My father, who was a tax attorney, once told me that his greatest professional fear was a client (or their family) not being honest with him. He could not help them with their problem if they were not completely honest.

Reflecting upon this for many years, I’ve zeroed in on my own greatest professional fear as a marketing consultant. It is quite similar to my father’s but with one twist.

My greatest fear: clients not being honest with “themselves”.

If they are not being honest with themselves, they cannot be honest with me. I cannot help them if they are blinding themselves to reality or telling themselves what they wish to believe while ignoring what is actually going on around them.

But why would company management or a business owner not be honest with themselves?

Case in point: a student in my graduate marketing class told a story about a company she had recently left that had won one of those “best places to work” awards from a local news source. She said this achievement came as a direct result of the company management “strongly encouraging” all employees to submit votes, or surveys, rating the company rather highly.

According to her, she and her coworkers begrudgingly complied and helped the company earn the status as one of the best places to work. The reality: she and her coworkers were actually highly disgruntled and many left shortly thereafter for other jobs.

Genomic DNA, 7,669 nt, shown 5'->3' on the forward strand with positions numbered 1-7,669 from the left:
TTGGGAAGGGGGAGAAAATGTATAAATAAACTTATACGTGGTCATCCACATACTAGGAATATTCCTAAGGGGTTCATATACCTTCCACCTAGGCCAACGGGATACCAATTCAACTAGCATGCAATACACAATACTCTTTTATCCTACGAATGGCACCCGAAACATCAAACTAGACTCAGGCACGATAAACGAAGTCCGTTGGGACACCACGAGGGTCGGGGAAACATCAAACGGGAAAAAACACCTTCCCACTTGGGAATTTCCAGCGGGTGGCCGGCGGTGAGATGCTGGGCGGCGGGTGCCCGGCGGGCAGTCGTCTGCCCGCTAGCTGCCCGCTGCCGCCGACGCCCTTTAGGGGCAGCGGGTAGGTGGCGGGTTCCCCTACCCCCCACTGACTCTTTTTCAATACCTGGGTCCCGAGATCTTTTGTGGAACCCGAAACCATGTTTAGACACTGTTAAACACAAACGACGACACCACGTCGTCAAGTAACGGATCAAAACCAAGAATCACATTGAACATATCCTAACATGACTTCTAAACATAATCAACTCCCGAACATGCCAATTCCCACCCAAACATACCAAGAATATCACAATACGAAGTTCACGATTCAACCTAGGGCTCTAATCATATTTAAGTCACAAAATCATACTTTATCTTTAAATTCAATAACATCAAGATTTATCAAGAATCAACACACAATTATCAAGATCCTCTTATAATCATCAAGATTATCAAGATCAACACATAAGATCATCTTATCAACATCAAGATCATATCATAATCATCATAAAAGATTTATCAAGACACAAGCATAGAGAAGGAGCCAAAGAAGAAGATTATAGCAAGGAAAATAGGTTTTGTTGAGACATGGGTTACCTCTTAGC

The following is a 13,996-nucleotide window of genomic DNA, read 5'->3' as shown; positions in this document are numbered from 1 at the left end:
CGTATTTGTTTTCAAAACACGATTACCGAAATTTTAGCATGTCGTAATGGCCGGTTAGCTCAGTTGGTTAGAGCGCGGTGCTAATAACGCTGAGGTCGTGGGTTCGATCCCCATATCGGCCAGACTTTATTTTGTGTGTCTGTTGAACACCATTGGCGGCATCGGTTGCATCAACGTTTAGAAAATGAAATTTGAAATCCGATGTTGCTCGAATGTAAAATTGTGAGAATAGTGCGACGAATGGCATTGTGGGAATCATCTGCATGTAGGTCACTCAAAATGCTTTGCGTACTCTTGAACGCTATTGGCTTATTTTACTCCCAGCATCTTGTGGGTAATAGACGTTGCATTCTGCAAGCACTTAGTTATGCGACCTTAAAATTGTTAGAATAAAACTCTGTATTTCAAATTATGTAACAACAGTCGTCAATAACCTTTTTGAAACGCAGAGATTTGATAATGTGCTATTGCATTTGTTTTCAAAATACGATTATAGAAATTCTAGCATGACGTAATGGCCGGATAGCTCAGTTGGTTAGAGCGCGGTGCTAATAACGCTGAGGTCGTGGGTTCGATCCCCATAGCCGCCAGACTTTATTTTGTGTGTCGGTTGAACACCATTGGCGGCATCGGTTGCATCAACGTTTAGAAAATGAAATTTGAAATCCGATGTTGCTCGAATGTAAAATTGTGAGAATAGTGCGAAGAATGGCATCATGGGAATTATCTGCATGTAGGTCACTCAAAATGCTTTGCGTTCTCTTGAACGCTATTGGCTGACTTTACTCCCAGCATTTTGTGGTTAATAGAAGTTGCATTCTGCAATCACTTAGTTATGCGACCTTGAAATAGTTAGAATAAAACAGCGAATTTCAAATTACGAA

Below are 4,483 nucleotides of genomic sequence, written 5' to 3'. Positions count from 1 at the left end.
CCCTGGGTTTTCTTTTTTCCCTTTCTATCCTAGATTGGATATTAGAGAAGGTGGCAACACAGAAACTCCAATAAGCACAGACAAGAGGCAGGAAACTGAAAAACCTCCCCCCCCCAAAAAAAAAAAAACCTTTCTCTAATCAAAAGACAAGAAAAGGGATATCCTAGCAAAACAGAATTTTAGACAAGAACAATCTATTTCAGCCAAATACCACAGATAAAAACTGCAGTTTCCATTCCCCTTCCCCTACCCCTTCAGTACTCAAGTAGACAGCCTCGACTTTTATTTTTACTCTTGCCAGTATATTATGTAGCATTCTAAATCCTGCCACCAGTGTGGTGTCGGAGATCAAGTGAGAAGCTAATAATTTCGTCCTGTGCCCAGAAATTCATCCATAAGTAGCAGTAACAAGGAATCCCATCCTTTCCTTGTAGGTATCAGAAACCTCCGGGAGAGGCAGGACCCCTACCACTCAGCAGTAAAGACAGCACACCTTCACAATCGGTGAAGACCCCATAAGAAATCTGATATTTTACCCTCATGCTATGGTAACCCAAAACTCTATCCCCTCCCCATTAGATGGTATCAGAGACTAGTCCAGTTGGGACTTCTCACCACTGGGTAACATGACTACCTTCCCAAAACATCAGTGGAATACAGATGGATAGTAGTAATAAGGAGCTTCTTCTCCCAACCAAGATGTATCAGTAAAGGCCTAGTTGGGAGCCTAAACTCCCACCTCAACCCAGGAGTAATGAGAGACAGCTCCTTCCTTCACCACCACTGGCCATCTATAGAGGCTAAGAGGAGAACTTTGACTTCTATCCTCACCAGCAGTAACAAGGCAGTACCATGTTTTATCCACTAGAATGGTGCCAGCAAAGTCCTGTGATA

What you have here is a company that continues to promote itself as a great place to work when in reality the employees really don’t like working there. What you have here is a brand that is blind to its shortcomings. In other words, they are talking the talk, but cannot walk the walk when their “legs” keep walking out the door.

This is a textbook example of a client bringing my greatest fear to life.

I also recently caught a guest on CNBC speaking out CEO-itis, a condition that affects leaders in all levels of management and business ownership. This guest happened to mention it while discussing what happened recently with Nissan’s CEO who was accused of professional misconduct on numerous fronts.

What leads to the condition known as CEO-itis is that no one around a CEO tells her or him that they are doing a bad job, or might be making a mistake strategically or otherwise. What that leads to is an indomitable feeling in the CEO, or business owner, that he or she can do no wrong. Thus, they make mental mistakes that cost business and negatively affect the lives of their employees.

And it all starts with people not being honest with themselves.

Read about the importance of being true to who you are as a company and why it matters in “Yes, but MY company is different.”